Like the way fog drapes over the mountains and lies heavy in the belly of the valley,
or the first blooms on a tree that glisten in morning light,
this thirst, unquenchable in its need to capture the ever fleeting.
Like the way he says Mommy,
the way his brother can talk to me for hours,
or the way his sister believes I can fix anything.
I watch each ounce of baby melt away, it’s become almost nonexistent on my oldest, and in its place an independence that I am so proud of I can’t breathe.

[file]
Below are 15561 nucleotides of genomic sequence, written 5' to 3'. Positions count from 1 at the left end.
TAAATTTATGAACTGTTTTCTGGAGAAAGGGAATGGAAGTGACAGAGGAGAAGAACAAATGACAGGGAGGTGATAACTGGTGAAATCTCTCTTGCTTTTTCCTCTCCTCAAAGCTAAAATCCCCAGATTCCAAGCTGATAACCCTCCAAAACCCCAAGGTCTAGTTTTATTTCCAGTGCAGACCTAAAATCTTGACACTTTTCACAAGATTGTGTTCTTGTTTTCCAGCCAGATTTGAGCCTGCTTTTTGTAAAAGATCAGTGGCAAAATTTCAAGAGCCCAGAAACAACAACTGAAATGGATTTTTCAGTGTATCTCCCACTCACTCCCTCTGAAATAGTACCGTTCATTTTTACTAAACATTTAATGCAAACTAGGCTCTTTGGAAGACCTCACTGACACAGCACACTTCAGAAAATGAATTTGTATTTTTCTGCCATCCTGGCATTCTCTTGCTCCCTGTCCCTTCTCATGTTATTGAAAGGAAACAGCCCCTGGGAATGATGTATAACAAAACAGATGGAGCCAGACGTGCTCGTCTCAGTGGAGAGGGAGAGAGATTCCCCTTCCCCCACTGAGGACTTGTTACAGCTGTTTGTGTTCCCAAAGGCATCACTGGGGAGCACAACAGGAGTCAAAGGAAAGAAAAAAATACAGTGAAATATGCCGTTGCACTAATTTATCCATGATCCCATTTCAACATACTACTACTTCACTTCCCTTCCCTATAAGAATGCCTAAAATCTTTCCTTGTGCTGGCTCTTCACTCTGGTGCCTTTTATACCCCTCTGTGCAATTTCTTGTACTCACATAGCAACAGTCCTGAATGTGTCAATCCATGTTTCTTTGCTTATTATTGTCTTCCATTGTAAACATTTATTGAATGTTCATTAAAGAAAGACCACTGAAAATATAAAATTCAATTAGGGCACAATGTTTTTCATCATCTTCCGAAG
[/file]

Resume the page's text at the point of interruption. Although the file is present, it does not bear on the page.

I remember the fragile way she felt in my arms, see the fragility of my own arms when I look back at pictures,
like if I moved too fast a crack might start in the motherhood, maybe along my shoulders and across my back.
It might fall away in small flakes as I trek through the house at night for late night changings,
or break off all together in chunks the longer I’m away from my baby.